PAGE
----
- Apr 23, 2002Dear Del and Mary,
I was interested in you question about critiquing your
own work. There seem to be 2 main components to
consider: technical skill and the relationship of
image to application.
Some of the things I look for in the technical
category (in addition to what you mentioned) are high
line quality, balanced concentrations of paint,
manipulation of a pattern or design (ex. is it clear
or muddy) and use of color(ex. compatibility,
effective contrast). Another aspect of technical skill
is being able to choose between "following the rules"
or "breaking the rules". Sometimes I compress veins
of color until they break into beads. That would not
be desireable for a fine combed pattern, but works for
me when I don't manipulate it. The fabric will appear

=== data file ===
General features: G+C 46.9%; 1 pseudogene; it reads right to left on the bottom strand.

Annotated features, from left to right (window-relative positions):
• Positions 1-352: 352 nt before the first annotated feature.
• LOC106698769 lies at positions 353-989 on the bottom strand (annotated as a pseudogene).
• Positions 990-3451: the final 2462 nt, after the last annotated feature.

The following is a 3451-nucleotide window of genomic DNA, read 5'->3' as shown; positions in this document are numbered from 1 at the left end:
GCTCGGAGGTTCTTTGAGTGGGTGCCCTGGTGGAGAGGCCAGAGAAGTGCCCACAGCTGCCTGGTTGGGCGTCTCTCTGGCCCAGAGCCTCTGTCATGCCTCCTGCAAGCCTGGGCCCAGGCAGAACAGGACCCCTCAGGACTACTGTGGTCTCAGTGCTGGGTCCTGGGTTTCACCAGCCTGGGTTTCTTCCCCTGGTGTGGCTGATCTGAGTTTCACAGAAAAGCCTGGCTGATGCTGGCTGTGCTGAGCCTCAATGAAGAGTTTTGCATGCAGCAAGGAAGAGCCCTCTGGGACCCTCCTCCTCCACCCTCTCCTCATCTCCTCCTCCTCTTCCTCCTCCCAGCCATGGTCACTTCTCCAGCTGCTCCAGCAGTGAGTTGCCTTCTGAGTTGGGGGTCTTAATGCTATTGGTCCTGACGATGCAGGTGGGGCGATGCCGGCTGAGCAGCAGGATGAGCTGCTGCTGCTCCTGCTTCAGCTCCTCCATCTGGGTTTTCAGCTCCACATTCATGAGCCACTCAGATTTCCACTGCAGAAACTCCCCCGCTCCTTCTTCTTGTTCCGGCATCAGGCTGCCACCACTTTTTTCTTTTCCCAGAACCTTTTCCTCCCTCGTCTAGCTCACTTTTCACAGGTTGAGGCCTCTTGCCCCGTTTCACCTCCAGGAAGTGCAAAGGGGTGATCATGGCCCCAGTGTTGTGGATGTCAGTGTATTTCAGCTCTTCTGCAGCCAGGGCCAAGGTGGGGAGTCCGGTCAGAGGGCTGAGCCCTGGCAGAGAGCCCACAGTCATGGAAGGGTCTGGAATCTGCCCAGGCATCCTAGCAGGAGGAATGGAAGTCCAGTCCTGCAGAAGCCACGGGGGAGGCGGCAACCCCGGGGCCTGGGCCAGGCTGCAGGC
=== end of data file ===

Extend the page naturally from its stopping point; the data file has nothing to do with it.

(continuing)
to have seed beads sewn on in places.
That example leads to the second consideration. As a
rule the relationship between the object and the
choosen image will be compatible...The design will
enhance the object and visa versa. With Del working
in wood you are already moving toward a heightened
awareness of pattern, form, composition. That
continues to evolve. Even if you can't verbalize why
something works sometimes you'll find that your heart
beats faster, maybe you can't stop looking at it, or
someone will see it and it'll stop them in their
tracks. The marbled pieces that I have most liked have
tangible relationship to one another, as if they need
one another to show off their best qualities.
My favorite definition for art is "technical skill
often as though aided by magic", Websters New
International 3rd edition.
When I hear people talk about their work (from self
taught to MFA backgrounds) I ask myself if the words
match the work. If the words do not fit I ask if the
person is able to adequately talk about it or if their
words are better than the actual piece.
You have a desire to do good work and you're not
afraid to ask questions...I'd say you're on the right
track. Inspiration will come in its own time. I hope
this is useful.
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